The last time I received the Sacrament of Penance was eye opening. The candidates, sponsors and team in our RCIA process were going to confession before Easter. There were three priests to hear confessions. The priest I chose a colleague of mine. We were talking and I was confessing something and he asked me to explain what I meant. I tried over and over to help him understand what I was talking about when a very clear voice in my head said “This isn’t what the sacrament is about.” Father was only doing his job and he was trying to help. But what I realized at that moment was that God knew what I was talking about. God always knows. I don’t have to explain anything. I didn’t need to hear Father say anything. I didn’t need to say a number of prayers or perform any work of mercy to know I was forgiven. My experience was refuting my learning.

One cannot feel any more sorrow that in the minute when one realizes one has sinned. A heart-wrenching “I am so sorry, God” in that moment is what reconciliation is. That is when God is most present. For example I remember years ago when I looked at the faces of my sleeping children and realized how I had yelled at them for an inconsequential incident during the day. I could not have felt any more sorrow than at that precise moment. That is when I needed to hear God tell me I was forgiven. That is when I needed the grace to forgive myself. Saving that up to tell a priest in the future would do me no good. Hearing “You are forgiven” months or years away from the incident would do me no good. I knew I had to work on that sin then and there.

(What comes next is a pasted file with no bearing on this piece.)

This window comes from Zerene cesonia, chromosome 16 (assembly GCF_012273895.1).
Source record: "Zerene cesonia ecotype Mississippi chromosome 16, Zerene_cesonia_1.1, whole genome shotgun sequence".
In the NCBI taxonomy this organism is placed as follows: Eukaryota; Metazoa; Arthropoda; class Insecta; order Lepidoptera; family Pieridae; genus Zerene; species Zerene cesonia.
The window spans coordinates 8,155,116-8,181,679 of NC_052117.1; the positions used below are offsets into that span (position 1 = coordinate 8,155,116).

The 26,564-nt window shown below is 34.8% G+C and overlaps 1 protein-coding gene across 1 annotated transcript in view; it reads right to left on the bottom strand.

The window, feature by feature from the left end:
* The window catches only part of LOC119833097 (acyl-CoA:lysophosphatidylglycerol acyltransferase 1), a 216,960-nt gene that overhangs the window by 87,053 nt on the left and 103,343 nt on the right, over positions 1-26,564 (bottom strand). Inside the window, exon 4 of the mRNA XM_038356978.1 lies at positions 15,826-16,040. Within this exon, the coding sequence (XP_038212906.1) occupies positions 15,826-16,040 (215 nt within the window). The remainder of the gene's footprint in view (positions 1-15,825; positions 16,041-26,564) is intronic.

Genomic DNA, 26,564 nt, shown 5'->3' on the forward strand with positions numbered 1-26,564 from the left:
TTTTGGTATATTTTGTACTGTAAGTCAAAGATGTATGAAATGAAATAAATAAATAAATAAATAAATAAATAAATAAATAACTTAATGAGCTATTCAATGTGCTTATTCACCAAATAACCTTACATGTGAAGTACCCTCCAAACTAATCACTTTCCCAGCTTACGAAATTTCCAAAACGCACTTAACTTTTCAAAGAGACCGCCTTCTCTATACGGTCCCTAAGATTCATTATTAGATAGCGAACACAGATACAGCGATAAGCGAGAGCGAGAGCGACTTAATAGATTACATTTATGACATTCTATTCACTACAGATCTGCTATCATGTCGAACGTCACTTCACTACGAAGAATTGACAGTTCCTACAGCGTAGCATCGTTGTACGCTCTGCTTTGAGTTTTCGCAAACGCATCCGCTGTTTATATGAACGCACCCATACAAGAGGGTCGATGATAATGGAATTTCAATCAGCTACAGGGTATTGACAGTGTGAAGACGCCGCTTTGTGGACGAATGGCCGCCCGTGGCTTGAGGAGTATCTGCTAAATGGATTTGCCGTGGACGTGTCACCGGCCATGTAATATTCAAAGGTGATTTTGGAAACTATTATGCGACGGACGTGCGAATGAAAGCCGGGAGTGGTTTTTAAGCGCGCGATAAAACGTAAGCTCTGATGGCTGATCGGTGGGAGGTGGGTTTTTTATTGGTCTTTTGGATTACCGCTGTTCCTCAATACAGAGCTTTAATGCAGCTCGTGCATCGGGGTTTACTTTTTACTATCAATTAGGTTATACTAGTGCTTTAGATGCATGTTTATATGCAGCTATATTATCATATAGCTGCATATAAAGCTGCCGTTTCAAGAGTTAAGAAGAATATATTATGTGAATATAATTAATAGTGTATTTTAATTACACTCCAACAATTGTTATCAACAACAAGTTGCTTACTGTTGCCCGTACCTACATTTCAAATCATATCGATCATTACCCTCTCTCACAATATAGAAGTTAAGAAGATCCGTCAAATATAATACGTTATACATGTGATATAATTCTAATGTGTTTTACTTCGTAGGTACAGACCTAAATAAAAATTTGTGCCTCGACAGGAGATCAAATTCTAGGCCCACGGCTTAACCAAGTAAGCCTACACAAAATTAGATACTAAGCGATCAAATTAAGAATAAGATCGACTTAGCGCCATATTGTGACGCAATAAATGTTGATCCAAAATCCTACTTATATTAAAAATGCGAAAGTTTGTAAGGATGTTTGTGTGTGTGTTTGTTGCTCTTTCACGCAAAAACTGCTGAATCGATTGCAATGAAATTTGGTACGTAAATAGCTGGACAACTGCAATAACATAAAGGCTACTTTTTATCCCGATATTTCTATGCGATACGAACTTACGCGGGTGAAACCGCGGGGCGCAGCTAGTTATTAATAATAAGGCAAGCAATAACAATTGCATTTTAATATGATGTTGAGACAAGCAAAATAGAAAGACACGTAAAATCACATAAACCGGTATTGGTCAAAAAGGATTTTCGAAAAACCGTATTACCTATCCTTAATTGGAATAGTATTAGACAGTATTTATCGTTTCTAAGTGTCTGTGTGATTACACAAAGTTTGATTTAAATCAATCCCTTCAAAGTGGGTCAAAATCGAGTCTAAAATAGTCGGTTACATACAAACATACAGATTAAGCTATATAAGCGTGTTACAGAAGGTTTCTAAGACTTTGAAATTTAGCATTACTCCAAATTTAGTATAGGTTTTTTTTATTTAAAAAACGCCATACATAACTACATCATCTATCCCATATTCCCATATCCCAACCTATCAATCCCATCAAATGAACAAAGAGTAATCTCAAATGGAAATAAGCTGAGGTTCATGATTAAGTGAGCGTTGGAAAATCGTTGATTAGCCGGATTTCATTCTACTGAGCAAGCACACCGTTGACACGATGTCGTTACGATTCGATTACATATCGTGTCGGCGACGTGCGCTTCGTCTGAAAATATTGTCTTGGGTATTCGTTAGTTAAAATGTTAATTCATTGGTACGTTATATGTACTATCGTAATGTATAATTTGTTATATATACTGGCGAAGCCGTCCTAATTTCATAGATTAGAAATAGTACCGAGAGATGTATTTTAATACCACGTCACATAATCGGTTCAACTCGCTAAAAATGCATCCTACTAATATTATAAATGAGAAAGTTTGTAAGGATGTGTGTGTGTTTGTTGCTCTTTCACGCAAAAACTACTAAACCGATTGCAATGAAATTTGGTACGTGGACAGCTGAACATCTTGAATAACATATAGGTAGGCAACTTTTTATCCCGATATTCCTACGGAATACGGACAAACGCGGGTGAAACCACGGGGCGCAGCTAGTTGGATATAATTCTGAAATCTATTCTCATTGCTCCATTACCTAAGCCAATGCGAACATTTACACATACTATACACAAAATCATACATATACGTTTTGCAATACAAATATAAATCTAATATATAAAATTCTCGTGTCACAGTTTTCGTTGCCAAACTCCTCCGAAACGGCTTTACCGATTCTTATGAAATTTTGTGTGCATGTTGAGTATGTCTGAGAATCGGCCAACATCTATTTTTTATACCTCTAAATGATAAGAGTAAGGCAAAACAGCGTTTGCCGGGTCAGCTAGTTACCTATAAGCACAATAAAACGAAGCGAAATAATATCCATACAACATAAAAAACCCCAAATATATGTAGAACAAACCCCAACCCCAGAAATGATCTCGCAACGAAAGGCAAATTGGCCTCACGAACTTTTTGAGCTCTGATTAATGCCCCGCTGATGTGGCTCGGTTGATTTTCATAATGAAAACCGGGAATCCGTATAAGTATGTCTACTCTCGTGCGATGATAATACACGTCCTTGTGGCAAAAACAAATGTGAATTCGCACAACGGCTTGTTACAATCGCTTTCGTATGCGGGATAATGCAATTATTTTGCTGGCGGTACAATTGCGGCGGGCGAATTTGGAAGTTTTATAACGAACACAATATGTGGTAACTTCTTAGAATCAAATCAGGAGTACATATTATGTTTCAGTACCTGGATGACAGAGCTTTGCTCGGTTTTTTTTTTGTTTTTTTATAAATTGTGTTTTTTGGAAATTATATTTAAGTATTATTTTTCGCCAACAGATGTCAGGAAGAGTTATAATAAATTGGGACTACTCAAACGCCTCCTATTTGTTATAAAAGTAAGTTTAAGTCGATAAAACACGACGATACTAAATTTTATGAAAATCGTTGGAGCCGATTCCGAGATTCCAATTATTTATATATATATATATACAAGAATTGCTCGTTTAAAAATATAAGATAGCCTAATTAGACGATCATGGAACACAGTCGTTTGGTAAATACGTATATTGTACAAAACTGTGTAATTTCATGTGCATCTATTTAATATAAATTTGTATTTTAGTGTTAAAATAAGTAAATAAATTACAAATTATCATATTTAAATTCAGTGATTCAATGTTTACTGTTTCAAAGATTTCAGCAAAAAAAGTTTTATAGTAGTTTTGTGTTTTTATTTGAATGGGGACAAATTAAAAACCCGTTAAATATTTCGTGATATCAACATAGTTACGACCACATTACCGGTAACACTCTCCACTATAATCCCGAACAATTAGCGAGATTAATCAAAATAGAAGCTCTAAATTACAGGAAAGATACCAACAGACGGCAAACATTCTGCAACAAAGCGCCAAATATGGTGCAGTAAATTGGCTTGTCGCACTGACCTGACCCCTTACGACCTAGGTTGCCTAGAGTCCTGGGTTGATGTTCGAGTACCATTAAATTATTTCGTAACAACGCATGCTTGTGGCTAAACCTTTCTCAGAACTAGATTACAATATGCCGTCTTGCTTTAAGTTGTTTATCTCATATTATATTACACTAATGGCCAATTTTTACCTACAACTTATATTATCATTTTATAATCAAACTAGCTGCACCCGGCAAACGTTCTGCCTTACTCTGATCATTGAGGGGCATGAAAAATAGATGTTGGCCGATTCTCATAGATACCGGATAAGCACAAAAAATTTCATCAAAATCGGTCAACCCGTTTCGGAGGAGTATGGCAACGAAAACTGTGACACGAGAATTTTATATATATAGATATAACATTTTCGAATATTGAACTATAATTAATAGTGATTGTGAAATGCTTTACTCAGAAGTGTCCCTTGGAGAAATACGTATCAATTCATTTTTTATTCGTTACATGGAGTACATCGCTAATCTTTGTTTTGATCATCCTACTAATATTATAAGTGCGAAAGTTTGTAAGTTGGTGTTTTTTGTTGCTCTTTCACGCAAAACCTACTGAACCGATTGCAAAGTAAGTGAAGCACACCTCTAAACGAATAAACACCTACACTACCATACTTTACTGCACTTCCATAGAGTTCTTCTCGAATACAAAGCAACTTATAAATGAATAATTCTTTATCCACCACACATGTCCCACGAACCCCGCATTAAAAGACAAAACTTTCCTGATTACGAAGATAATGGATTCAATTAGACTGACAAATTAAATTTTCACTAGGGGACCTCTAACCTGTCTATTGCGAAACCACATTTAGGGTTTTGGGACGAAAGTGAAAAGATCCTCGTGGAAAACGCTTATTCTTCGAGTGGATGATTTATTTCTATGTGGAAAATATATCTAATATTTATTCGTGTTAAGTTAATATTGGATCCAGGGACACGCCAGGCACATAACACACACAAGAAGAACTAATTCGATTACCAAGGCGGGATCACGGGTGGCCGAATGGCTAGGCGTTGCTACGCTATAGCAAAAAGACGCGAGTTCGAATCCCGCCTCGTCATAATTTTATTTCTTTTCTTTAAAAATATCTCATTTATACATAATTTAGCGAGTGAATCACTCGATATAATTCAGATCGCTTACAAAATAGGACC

Let’s add an addendum to the ritual of Penance. Could we teach that yes, one can go to God in the moment and ask forgiveness and that the sin is forgiven? If one would like to talk to a priest that is absolutely still available. But the emphasis in teaching would be on being in the present moment to recognize sin and make right whatever needs rectifying THEN. The sacrament would then become part of one’s everyday life.

How does Holy Family celebrate the sacrament of Reconciliation? Personal experience again has come to the forefront of what I have come to believe about the celebration of this sacrament. I have attended parish Penance services during Advent and Lent and have been uncomfortable with them. The prayers leading up to individual confessions are fine; it is the individual confessions that antithetical to what is meant by reconciliation. Priests line up at the foot of the sanctuary. People get into lines as they do for communion to confess their sins to the priests, only after they have been instructed to hit the highlights of their sins. This is a time saver. This helps the service not run over its allotted hour. Ugh.

I believe in the power and cohesiveness of community. Just as the community celebrates marriages and baptisms, funerals and first communions, communities can celebrate reconciliation together. There is no need for a public wailing and gnashing of teeth. A community coming together to express their need for reconciliation is a powerful enough sign without any added drama. At Holy Family we offer General Reconciliation with General Absolution at a Mass.

If someone comes to me wanting to go to confession, I be happy to do that, too. Contact me and we can set up a time for that to happen.

The bottom line on this sacrament (as with all sacraments) is to come to experience the kindness and love of our God who is present within each of us, God who doesn’t condemn, God who doesn’t keep track, God who helps us up when we fall and sets us on our way again